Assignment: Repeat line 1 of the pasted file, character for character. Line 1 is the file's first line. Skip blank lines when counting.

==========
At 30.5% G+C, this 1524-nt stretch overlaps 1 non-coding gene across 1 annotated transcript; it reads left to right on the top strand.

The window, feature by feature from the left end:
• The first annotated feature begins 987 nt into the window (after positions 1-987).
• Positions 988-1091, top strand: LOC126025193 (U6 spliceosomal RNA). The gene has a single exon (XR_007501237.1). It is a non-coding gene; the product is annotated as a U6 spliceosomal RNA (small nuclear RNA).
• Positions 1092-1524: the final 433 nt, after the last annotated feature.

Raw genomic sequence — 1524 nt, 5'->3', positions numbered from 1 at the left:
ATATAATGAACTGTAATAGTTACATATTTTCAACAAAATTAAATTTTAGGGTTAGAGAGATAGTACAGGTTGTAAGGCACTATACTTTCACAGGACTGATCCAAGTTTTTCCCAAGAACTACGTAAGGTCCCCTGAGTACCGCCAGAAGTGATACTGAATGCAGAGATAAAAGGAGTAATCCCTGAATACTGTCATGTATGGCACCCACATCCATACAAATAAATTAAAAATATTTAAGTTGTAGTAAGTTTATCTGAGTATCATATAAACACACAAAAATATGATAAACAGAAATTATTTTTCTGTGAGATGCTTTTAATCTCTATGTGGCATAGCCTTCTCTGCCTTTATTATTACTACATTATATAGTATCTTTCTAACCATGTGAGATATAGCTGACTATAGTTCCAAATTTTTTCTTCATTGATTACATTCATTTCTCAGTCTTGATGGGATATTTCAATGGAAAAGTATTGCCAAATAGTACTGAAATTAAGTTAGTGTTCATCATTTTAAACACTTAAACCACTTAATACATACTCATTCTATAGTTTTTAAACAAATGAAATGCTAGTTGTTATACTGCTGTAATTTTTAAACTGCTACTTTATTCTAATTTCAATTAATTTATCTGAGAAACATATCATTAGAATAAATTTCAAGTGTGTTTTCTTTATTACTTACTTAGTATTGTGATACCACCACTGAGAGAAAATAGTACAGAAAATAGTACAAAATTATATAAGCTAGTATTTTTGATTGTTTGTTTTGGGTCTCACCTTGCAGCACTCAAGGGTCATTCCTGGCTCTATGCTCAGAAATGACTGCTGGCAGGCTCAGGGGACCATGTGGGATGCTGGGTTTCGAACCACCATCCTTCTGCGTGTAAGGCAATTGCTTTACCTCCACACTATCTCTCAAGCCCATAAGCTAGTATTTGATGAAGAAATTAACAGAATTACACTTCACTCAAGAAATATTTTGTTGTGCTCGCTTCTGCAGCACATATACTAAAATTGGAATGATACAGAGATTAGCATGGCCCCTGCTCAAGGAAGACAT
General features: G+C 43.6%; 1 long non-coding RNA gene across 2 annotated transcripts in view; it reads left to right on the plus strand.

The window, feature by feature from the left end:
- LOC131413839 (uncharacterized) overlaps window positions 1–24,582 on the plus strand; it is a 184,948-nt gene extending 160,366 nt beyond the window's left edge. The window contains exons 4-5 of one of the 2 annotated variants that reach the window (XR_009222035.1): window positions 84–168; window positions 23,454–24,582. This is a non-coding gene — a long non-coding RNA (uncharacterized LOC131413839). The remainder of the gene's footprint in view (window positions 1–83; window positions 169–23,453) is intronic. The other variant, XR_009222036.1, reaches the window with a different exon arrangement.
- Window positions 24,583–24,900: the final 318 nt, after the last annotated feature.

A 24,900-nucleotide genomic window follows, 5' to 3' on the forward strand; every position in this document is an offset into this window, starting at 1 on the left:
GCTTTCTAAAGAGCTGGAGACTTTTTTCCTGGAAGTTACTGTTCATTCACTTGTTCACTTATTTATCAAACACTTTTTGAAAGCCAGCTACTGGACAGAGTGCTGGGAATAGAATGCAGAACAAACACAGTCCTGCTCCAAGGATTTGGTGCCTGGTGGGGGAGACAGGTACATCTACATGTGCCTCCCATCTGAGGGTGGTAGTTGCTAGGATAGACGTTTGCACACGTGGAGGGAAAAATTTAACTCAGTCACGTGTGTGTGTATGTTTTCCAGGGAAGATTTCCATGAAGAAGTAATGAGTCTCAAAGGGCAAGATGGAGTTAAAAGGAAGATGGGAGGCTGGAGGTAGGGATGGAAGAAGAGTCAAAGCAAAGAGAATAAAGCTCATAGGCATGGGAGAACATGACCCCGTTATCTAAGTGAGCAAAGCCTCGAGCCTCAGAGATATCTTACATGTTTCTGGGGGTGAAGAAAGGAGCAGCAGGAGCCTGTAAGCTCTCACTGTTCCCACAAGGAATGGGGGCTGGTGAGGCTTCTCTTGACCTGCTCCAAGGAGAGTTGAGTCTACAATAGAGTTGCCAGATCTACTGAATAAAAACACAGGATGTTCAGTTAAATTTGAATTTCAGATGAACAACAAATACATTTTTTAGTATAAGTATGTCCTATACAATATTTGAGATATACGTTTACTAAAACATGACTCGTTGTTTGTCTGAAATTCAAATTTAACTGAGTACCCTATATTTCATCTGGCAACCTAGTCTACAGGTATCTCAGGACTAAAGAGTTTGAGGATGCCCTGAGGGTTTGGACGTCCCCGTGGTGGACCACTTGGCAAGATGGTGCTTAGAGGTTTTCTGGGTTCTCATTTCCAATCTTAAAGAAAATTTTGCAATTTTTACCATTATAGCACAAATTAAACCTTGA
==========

At 30.5% G+C, this 1524-nt stretch overlaps 1 non-coding gene across 1 annotated transcript; it reads left to right on the top strand.